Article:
Kattina Byse was diagnosed with Type II diabetes and hypertension because of weight gain at 28 years old. On one occasion, Byse had to leave work because of skyrocketing blood pressure.
"I'm too young for all this," Byse said. "My doctor advised me working out is a way to cure these issues and to drop a significant amount of weight. That's why I joined Black Girls RUN!"
Black Girls RUN! has a simple mission: Encouraging black women to make fitness and healthy living a priority. After four months in the program, Byse has lost 10 pounds and one pants size. Her doctor said that with progress, she should be able to get off her diabetes medicine soon.
Alpha Kappa Alpha sorority sisters Toni Carey and Ashley Hicks started Black Girls RUN! as a blog for women like Byse in March 2009. Since then, it has become a nationwide movement in 30 states, with 71 running groups and thousands of members.
Seventy-eight percent of African-American women are overweight or obese, according to the U.S. Department of Health and Human Services. The BGR! movement is working to lower that percentage and, in turn, lower the number of women with chronic health problems associated with an unhealthy diet and a sedentary lifestyle. And, despite the group's name, it welcomes women of all races.
The Black Girls RUN! movement is carried out through social media outlets such as Twitter and Facebook, where daily runs are organized. The group's Facebook page has 12,000 likes. Members use the forum to trade running tips, talk about gear and share inspirational stories. BGR! also sells its own gear, including a T-shirt that reads "Preserve the Sexy."
"I have met some motivated and inspirational divas out here, and I just love all of them," said Stacie Brewer of BGR! Atlanta, the largest group in the network with close to 5,000 members.
Preserving the sexy can be a challenge. Black women are 35 percent more likely to die of heart disease than white women, according to the National Coalition for Women with Heart Disease. The fact that 25 percent of black women live in poverty and 72 percent of black babies are born to unwed mothers, according to government statistics, may offer some explanation for the higher incidence of heart disease. The bottom line may be that exercise is not a top priority for black women.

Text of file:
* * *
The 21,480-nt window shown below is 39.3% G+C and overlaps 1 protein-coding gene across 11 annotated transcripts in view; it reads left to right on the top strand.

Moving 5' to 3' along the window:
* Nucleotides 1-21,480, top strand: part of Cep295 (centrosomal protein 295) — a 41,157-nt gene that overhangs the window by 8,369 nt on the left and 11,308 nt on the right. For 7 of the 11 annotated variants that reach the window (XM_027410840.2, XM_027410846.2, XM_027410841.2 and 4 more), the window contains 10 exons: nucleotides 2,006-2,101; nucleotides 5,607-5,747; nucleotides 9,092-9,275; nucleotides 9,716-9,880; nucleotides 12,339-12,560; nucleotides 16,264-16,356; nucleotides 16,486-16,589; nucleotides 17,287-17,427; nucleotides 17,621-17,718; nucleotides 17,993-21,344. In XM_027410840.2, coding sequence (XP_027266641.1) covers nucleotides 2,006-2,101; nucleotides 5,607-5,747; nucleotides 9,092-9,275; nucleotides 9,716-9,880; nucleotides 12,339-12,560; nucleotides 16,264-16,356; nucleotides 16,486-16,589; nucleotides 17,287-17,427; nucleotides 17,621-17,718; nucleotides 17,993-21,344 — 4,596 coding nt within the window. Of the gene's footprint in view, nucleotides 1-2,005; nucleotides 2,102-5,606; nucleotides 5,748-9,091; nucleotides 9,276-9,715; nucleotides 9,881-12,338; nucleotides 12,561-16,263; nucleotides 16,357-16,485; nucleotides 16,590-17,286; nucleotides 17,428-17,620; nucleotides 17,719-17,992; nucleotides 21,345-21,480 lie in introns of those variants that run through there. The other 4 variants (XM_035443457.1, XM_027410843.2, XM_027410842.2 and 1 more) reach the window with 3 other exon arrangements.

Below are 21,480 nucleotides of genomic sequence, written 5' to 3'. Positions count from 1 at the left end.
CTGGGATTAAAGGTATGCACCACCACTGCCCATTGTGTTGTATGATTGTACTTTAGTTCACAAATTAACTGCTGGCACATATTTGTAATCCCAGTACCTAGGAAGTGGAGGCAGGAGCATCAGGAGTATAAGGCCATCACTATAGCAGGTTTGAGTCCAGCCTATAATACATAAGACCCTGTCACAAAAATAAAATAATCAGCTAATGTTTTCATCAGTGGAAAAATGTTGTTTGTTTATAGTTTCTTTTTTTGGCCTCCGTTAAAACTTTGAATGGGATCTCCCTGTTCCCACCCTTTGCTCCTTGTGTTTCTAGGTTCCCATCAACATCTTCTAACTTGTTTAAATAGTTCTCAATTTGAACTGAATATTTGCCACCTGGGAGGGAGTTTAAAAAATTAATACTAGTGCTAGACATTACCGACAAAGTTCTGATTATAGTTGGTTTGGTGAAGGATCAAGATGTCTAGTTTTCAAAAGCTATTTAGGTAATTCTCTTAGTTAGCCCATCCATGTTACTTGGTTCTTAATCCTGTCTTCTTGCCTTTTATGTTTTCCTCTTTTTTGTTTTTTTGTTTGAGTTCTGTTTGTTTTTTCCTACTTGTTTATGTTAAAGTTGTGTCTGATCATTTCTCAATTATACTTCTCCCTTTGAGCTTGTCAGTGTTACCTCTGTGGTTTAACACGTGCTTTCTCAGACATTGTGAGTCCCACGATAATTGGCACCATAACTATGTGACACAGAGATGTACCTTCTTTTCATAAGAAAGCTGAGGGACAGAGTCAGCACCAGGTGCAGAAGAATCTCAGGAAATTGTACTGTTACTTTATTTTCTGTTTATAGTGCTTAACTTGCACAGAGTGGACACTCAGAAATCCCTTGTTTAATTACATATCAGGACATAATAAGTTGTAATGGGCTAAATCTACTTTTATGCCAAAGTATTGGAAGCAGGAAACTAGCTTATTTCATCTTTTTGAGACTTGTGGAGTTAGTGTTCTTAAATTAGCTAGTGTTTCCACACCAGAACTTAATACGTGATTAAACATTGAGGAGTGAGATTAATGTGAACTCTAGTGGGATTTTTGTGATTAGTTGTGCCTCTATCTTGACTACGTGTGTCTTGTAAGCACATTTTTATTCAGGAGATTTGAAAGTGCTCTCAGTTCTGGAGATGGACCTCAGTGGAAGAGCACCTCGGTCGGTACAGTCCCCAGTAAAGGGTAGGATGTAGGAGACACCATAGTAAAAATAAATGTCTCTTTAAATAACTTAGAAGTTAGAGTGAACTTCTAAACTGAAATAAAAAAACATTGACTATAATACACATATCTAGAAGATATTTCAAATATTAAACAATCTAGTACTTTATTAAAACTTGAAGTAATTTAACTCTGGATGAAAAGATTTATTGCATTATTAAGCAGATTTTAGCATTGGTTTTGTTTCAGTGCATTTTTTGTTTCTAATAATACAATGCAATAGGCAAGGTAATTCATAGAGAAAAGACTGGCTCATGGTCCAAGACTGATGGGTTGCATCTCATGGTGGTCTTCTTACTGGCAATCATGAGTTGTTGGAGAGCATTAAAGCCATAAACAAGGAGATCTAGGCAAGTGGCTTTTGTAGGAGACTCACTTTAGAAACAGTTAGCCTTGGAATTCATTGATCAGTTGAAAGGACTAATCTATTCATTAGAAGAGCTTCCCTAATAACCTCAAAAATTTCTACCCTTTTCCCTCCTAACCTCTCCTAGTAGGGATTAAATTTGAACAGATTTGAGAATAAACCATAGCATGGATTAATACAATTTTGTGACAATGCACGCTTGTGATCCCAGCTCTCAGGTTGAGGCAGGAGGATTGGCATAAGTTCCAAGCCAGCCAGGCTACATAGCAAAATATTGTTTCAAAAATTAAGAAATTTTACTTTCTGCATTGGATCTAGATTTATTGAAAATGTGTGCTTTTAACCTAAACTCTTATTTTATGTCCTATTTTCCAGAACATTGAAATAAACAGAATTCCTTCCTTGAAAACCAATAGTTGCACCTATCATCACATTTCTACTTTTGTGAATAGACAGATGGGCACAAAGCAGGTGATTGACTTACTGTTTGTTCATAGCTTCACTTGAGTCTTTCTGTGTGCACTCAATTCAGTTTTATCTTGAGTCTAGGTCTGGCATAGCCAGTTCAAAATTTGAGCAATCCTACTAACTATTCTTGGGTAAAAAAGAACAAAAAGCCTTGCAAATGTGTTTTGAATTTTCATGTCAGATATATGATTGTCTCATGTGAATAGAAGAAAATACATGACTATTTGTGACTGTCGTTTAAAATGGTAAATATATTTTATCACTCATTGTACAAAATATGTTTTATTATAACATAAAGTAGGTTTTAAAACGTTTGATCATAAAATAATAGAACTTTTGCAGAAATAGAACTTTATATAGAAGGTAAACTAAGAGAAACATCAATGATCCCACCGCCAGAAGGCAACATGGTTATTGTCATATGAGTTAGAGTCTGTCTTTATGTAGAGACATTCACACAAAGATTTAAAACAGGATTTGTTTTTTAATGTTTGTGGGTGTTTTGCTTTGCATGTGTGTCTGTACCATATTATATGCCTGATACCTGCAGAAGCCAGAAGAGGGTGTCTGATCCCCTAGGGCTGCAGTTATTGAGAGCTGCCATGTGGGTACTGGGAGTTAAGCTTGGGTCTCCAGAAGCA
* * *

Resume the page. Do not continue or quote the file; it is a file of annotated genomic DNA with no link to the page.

But not the BGR! woman.
"The majority of black women will take care of their kids, other people's kids and family members," said Janelle Alexander, BGR! Atlanta member. "We are the last ones to be taken care of. BGR! allows me to take care of myself."
Alexander has lost 40 pounds since joining BGR! in July 2010. She, like most members of the groups, runs 3 to 5 miles during the week. Sunday runs are longer, 5 to 12 miles, for those training for a half-marathon.
Helping women like Alexander lose weight and be confident in their body image is part of the BGR! mission. But the group also tries to dispel the myth in African-American culture that women with large butts, hips and breasts are to be worshipped. This belief may be killing black women who are content to live an unhealthy lifestyle. Black Girls RUN! includes women of all sizes intent on taking control of their health.
"Having hips and a nice butt means nothing if they are filled with stretch marks and cellulite, wiggling all over the place and coupled with underlying health issues," Byse said.
Beyond dealing with body image, managing naturally curly black hair is another roadblock to breaking a sweat for some.
"My girlfriends will say, 'Girl, I'm not going to sweat out my hair, running with you. I got to look good,'" said Theresa Coles of BGR! Atlanta. "I tell them, 'Well, I guess you will look good in your casket with that heart disease and a fresh new hairdo.'"
Harsh, maybe. But an unruly mane or a little junk in the trunk will not stop the growing army of BGR! Black Girls RUN! is eliminating stereotypes and improving the health of the African-American woman, one at a time.